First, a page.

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A man of many words. Profane, profound, loyal to a fault and a right rat bastard. I love the finer things in life: expensive cigars, cheap women and all the salted, cured meats I can eat. A friend to dogs, lover of humanity and despiser of people. If I were King the world would be a better place, because, well...I would be King! Oh, and I like ice cream.

Wednesday, July 19, 2006

Belize City to Caye Caulker

The staff at the Embassy were friendly evangelical types. Religious tracts were prominent in the office. They even had a chapel off the office. Mick and the proprietors were on a first name basis.

We slept late and dicked around most of the morning deciding what to do. Yesterday was a hard push day. Jason and I needed some decompression time. After hitting a nearby internet cafe the group elected to grab a cab into town to scope the Caye (Kee) Caulker ferry schedule. We should have just checked out and gone, but we were idiots. The lessons learned earlt though would serve us well later in the trip.

We hopped into an airport cab. The guy quoted a USD $25 fee for the five minute ride. We were out of the cab before he finished the sentence. "But that's the standard price," he said. And indeed there was an official sign quoting the $25 fee. Well, this was not New York City and BS is BS no matter where you are. There had to be a cheaper way. There was. Sort of.

The Embassy's owner told us to wait a few minutes and he'd take us out to a taxi stand on a nearby highway. "Shouldn't cost you more than a dollar," he promised. We felt much better.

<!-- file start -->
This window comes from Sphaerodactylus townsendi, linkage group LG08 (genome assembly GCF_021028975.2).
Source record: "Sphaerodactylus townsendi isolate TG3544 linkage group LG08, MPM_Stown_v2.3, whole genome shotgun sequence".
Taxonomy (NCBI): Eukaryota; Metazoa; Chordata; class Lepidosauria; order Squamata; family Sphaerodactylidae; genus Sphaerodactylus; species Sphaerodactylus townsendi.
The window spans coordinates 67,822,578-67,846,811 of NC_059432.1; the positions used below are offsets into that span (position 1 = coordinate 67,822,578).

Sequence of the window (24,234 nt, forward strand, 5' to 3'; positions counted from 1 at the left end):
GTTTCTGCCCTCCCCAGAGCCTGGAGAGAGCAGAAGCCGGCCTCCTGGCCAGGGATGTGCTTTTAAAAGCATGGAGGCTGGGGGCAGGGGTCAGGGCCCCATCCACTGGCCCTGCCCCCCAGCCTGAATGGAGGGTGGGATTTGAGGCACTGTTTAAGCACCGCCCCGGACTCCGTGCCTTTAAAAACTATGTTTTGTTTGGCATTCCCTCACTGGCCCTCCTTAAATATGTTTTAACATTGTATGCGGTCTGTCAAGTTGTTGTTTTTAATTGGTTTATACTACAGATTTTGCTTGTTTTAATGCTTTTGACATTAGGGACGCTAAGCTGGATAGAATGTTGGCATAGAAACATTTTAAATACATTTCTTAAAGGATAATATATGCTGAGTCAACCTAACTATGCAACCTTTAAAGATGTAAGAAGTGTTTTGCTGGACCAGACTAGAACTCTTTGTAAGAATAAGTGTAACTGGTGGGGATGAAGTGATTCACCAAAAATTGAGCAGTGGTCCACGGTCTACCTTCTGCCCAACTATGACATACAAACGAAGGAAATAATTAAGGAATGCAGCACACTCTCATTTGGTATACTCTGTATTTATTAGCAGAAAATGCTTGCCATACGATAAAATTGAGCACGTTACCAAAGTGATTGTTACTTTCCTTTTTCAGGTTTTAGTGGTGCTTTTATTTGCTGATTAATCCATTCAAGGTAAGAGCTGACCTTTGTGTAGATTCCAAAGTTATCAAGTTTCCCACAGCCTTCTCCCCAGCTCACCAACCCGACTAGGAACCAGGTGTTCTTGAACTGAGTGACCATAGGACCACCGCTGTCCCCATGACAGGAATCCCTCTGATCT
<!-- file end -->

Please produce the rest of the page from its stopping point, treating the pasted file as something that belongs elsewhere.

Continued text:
Meanwhile into the office comes a guy who was taking his friend into town. "You guys need a ride?" Oh yeah, free ride! This just keeps getting better.

So we get to downtown Belize City and Jason offers him ten Belize Dollars (About $US)
for his troubles. "Ten bucks!?," he exclaimed. "I need at least 20." So much for THAT good Samaritan.

We grabbed lunch and hopped the ferry for the 30 minute ride to Caye Caulker.

We spent a night there enjoying the World Cup and the ambiance. The one word that best describes Caye Caulker is laid back. The Rasta ethic is overwhelming and it didn't take long to get tired of that. I don't care for Reggae. It's like Reggaetone. They only have one song and just change the words a little.

Jason decided to stay behind a few days. On the ferry over he ran into one of his old friends whose sister lived on Caulker. We planned to hook back up in San Pedro Sula, Honduras in a few days. Mick and I were off to see the Mayan cities of Tikal and Copan.

One thing I was finding out, the road was always calling.

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